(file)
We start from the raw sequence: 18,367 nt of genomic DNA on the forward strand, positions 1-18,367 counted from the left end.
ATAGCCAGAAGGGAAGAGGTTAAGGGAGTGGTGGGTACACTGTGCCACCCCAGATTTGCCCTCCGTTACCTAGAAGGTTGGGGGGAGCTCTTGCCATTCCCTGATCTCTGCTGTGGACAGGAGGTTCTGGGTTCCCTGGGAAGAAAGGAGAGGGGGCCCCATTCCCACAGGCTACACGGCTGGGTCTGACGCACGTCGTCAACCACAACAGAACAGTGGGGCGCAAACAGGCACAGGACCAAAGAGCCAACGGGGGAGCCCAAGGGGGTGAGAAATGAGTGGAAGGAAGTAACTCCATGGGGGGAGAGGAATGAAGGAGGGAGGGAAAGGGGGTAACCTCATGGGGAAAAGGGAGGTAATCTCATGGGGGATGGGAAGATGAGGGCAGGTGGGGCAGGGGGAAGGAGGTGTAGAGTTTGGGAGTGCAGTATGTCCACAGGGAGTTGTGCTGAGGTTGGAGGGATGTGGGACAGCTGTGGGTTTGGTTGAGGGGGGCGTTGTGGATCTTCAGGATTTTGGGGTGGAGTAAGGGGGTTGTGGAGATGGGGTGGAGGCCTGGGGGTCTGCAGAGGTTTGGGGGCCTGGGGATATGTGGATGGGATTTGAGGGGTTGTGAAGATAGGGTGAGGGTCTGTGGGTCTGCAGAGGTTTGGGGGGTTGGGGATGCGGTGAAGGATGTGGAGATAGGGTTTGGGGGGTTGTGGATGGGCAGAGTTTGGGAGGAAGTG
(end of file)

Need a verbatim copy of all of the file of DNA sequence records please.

We start from the raw sequence: 18,367 nt of genomic DNA on the forward strand, positions 1-18,367 counted from the left end.
ATAGCCAGAAGGGAAGAGGTTAAGGGAGTGGTGGGTACACTGTGCCACCCCAGATTTGCCCTCCGTTACCTAGAAGGTTGGGGGGAGCTCTTGCCATTCCCTGATCTCTGCTGTGGACAGGAGGTTCTGGGTTCCCTGGGAAGAAAGGAGAGGGGGCCCCATTCCCACAGGCTACACGGCTGGGTCTGACGCACGTCGTCAACCACAACAGAACAGTGGGGCGCAAACAGGCACAGGACCAAAGAGCCAACGGGGGAGCCCAAGGGGGTGAGAAATGAGTGGAAGGAAGTAACTCCATGGGGGGAGAGGAATGAAGGAGGGAGGGAAAGGGGGTAACCTCATGGGGAAAAGGGAGGTAATCTCATGGGGGATGGGAAGATGAGGGCAGGTGGGGCAGGGGGAAGGAGGTGTAGAGTTTGGGAGTGCAGTATGTCCACAGGGAGTTGTGCTGAGGTTGGAGGGATGTGGGACAGCTGTGGGTTTGGTTGAGGGGGGCGTTGTGGATCTTCAGGATTTTGGGGTGGAGTAAGGGGGTTGTGGAGATGGGGTGGAGGCCTGGGGGTCTGCAGAGGTTTGGGGGCCTGGGGATATGTGGATGGGATTTGAGGGGTTGTGAAGATAGGGTGAGGGTCTGTGGGTCTGCAGAGGTTTGGGGGGTTGGGGATGCGGTGAAGGATGTGGAGATAGGGTTTGGGGGGTTGTGGATGGGCAGAGTTTGGGAGGAAGTG